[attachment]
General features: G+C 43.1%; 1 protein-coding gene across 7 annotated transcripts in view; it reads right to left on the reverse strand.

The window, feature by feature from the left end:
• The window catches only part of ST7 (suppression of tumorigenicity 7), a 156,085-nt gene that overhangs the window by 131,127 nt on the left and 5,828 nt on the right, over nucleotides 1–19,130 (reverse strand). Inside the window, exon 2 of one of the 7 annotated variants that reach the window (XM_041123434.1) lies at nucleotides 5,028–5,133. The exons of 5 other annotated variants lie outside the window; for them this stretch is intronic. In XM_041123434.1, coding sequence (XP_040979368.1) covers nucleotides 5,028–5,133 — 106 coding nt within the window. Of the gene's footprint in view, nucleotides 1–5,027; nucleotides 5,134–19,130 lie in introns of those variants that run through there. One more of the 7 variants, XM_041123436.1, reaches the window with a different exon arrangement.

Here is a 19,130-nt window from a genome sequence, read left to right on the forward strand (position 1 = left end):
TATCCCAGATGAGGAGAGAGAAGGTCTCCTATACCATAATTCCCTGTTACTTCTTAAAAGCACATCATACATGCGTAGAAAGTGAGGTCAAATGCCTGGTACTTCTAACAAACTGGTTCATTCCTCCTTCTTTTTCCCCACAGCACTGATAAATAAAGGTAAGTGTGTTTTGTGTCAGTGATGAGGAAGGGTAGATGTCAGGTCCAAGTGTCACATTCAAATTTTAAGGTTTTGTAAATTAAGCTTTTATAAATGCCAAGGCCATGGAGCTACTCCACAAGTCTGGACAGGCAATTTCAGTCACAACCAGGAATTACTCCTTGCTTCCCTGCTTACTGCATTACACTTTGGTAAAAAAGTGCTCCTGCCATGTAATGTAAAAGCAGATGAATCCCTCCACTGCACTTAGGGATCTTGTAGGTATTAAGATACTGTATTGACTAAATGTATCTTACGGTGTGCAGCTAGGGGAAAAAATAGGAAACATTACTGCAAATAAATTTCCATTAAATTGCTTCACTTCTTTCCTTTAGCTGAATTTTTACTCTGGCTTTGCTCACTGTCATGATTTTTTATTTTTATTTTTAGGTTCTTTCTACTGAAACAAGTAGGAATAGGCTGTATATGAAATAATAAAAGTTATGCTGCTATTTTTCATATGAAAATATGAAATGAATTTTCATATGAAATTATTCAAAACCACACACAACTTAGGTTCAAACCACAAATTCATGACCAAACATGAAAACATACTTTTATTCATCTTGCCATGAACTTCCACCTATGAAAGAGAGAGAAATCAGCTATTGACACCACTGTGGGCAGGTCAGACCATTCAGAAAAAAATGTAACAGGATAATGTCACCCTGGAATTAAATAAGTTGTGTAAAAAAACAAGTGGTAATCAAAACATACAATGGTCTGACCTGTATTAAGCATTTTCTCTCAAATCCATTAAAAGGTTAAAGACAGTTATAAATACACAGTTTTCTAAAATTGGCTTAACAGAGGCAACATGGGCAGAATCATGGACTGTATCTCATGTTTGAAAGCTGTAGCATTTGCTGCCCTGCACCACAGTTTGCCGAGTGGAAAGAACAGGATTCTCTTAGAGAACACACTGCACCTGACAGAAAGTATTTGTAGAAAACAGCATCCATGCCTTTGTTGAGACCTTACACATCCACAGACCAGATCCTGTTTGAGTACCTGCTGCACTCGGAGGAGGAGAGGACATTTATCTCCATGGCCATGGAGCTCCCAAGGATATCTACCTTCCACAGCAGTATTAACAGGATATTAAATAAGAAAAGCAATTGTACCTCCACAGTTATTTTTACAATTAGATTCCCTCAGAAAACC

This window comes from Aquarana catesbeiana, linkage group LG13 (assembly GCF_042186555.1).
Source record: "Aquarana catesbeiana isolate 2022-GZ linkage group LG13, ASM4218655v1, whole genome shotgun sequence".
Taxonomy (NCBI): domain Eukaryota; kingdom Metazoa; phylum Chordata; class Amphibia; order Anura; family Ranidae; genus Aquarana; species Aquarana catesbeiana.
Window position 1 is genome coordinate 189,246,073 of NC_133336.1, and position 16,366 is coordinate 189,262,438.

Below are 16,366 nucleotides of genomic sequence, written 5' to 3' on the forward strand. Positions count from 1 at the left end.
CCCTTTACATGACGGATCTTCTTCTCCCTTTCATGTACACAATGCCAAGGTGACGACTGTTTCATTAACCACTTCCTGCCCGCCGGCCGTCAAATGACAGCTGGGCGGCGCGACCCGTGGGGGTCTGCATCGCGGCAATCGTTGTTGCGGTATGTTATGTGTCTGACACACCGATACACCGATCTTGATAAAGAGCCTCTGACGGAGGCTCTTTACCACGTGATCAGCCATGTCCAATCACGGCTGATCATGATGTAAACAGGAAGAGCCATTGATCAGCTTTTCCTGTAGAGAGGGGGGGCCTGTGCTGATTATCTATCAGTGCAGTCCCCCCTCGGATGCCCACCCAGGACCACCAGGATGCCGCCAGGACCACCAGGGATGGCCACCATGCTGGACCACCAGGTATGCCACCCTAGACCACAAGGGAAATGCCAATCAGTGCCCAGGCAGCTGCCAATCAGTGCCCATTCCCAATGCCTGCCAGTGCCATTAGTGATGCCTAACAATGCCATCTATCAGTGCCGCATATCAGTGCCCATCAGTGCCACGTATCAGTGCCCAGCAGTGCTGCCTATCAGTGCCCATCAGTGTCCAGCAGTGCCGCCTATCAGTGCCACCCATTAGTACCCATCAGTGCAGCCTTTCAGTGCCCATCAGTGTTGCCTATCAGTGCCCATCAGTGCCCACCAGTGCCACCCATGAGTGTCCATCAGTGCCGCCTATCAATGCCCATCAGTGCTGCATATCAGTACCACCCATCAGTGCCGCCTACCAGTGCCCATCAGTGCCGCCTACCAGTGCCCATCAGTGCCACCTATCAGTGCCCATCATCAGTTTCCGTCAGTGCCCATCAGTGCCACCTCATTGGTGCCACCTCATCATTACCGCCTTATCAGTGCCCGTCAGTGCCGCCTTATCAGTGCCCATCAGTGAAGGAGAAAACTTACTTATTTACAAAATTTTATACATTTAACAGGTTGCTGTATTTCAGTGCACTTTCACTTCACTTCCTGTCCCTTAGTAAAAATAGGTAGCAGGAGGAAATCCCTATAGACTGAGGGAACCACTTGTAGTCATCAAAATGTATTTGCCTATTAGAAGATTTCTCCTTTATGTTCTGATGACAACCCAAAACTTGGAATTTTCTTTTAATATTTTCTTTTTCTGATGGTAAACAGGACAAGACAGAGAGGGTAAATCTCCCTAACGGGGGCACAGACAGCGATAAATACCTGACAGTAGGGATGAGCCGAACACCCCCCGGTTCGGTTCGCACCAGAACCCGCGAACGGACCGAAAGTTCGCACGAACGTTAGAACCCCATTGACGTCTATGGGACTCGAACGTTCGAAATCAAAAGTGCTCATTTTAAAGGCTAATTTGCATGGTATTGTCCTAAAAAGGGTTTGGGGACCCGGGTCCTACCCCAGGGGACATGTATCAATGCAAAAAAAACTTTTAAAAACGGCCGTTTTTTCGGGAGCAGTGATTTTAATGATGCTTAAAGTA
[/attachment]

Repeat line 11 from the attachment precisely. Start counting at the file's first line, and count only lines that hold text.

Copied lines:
CCCTTTACATGACGGATCTTCTTCTCCCTTTCATGTACACAATGCCAAGGTGACGACTGTTTCATTAACCACTTCCTGCCCGCCGGCCGTCAAATGACAGCTGGGCGGCGCGACCCGTGGGGGTCTGCATCGCGGCAATCGTTGTTGCGGTATGTTATGTGTCTGACACACCGATACACCGATCTTGATAAAGAGCCTCTGACGGAGGCTCTTTACCACGTGATCAGCCATGTCCAATCACGGCTGATCATGATGTAAACAGGAAGAGCCATTGATCAGCTTTTCCTGTAGAGAGGGGGGGCCTGTGCTGATTATCTATCAGTGCAGTCCCCCCTCGGATGCCCACCCAGGACCACCAGGATGCCGCCAGGACCACCAGGGATGGCCACCATGCTGGACCACCAGGTATGCCACCCTAGACCACAAGGGAAATGCCAATCAGTGCCCAGGCAGCTGCCAATCAGTGCCCATTCCCAATGCCTGCCAGTGCCATTAGTGATGCCTAACAATGCCATCTATCAGTGCCGCATATCAGTGCCCATCAGTGCCACGTATCAGTGCCCAGCAGTGCTGCCTATCAGTGCCCATCAGTGTCCAGCAGTGCCGCCTATCAGTGCCACCCATTAGTACCCATCAGTGCAGCCTTTCAGTGCCCATCAGTGTTGCCTATCAGTGCCCATCAGTGCCCACCAGTGCCACCCATGAGTGTCCATCAGTGCCGCCTATCAATGCCCATCAGTGCTGCATATCAGTACCACCCATCAGTGCCGCCTACCAGTGCCCATCAGTGCCGCCTACCAGTGCCCATCAGTGCCACCTATCAGTGCCCATCATCAGTTTCCGTCAGTGCCCATCAGTGCCACCTCATTGGTGCCACCTCATCATTACCGCCTTATCAGTGCCCGTCAGTGCCGCCTTATCAGTGCCCATCAGTGAAGGAGAAAACTTACTTATTTACAAAATTTTATACATTTAACAGGTTGCTGTATTTCAGTGCACTTTCACTTCACTTCCTGTCCCTTAGTAAAAATAGGTAGCAGGAGGAAATCCCTATAGACTGAGGGAACCACTTGTAGTCATCAAAATGTATTTGCCTATTAGAAGATTTCTCCTTTATGTTCTGATGACAACCCAAAACTTGGAATTTTCTTTTAATATTTTCTTTTTCTGATGGTAAACAGGACAAGACAGAGAGGGTAAATCTCCCTAACGGGGGCACAGACAGCGATAAATACCTGACAGTAGGGATGAGCCGAACACCCCCCGGTTCGGTTCGCACCAGAACCCGCGAACGGACCGAAAGTTCGCACGAACGTTAGAACCCCATTGACGTCTATGGGACTCGAACGTTCGAAATCAAAAGTGCTCATTTTAAAGGCTAATTTGCATGGTATTGTCCTAAAAAGGGTTTGGGGACCCGGGTCCTACCCCAGGGGACATGTATCAATGCAAAAAAAACTTTTAAAAACGGCCGTTTTTTCGGGAGCAGTGATTTTAATGATGCTTAAAGTA